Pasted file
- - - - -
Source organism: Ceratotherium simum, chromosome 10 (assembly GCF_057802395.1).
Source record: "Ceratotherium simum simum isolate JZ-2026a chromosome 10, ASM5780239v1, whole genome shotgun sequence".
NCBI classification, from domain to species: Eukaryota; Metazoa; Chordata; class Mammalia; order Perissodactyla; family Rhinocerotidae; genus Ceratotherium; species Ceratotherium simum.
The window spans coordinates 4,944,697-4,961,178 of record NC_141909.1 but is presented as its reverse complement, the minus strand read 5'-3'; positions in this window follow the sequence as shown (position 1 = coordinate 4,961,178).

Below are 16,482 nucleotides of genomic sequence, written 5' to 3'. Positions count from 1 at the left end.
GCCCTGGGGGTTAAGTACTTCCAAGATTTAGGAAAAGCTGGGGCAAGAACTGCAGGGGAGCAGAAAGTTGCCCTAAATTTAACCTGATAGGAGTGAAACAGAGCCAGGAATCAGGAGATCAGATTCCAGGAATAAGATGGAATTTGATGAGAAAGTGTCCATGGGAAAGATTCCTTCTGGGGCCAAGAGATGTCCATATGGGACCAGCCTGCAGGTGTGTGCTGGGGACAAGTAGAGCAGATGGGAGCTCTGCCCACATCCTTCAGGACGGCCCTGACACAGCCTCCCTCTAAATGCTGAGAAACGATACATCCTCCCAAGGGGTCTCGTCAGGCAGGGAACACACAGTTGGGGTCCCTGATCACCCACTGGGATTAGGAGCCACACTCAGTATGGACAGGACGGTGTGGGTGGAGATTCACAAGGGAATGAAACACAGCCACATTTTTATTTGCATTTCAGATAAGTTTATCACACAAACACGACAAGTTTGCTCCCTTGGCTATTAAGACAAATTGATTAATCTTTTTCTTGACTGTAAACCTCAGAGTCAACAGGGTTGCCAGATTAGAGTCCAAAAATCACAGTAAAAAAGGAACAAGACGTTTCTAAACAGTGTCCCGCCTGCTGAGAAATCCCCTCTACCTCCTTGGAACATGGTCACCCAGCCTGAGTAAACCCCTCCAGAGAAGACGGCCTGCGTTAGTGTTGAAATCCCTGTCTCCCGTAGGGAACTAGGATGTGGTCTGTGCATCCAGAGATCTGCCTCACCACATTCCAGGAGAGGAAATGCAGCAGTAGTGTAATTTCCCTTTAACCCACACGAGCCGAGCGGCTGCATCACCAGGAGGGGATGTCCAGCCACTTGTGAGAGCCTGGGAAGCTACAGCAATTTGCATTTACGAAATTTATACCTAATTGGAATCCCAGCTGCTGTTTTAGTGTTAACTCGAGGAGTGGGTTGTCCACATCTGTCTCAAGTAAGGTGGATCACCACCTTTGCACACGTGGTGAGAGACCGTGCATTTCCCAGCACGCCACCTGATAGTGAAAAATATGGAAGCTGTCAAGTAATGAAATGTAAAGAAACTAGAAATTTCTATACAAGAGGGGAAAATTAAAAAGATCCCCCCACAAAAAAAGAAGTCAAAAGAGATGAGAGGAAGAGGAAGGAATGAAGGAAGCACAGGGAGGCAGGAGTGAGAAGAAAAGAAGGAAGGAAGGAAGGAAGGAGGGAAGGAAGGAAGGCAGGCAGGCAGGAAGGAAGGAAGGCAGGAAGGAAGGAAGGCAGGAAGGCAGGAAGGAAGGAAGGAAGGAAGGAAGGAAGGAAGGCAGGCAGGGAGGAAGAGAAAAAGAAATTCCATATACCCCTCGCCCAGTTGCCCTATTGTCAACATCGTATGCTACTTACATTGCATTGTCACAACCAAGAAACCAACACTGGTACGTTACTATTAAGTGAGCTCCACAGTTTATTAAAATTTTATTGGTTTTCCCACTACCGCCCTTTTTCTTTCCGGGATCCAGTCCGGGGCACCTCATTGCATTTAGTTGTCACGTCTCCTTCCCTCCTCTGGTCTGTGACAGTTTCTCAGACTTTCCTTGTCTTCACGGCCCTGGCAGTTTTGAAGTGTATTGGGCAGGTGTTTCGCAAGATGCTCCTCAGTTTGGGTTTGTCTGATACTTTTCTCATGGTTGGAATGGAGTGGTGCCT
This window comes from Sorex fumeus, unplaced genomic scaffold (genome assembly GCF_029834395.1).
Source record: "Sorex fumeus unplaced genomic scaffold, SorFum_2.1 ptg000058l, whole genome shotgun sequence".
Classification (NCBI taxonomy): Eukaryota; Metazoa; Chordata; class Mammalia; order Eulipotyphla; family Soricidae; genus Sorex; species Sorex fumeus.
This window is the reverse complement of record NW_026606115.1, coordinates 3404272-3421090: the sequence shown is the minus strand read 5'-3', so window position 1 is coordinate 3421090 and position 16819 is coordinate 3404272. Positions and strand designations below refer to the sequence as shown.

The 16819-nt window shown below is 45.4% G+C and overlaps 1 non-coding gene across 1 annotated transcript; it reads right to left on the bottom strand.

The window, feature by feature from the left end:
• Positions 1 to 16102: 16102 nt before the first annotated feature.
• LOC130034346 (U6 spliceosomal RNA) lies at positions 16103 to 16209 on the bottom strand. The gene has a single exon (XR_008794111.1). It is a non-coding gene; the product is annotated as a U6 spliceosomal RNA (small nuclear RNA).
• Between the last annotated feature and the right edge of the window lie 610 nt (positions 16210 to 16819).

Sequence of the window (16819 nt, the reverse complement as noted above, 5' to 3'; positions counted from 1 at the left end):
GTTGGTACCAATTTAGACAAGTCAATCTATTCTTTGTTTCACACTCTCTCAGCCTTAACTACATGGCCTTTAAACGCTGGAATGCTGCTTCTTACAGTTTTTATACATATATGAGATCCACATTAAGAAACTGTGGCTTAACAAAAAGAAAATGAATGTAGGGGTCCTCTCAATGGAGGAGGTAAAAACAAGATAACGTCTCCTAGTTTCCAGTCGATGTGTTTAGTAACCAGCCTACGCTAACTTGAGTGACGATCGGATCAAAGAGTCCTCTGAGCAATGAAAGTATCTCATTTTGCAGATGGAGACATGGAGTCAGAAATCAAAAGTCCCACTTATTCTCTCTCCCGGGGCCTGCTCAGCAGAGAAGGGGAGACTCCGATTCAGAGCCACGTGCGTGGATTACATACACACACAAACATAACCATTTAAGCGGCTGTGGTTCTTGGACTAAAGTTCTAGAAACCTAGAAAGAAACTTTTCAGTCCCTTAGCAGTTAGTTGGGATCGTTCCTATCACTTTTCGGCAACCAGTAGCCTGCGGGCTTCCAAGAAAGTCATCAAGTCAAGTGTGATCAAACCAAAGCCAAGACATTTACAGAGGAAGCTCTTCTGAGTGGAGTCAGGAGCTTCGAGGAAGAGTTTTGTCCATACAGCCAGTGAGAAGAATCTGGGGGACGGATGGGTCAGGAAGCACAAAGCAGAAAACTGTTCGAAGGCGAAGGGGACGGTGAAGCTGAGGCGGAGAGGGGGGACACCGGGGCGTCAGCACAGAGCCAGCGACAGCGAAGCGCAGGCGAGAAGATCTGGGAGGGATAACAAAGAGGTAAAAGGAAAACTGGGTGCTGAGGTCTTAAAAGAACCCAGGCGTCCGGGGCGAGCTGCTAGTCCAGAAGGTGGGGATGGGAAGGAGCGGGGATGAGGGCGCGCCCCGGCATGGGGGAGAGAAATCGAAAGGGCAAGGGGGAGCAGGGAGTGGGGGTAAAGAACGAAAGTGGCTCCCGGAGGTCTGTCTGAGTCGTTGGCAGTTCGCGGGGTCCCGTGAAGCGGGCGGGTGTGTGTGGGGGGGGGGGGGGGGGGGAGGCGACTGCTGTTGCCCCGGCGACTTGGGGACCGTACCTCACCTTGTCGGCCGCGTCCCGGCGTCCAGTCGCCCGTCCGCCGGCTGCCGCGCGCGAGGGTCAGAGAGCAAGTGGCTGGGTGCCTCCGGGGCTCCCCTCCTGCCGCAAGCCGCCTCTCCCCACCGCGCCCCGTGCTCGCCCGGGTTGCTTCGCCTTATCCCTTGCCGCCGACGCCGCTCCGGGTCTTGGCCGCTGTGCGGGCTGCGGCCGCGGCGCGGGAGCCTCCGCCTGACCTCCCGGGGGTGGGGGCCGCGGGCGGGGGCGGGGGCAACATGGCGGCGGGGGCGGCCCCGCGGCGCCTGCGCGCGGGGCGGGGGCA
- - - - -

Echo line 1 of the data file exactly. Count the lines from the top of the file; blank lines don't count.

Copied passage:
Source organism: Ceratotherium simum, chromosome 10 (assembly GCF_057802395.1).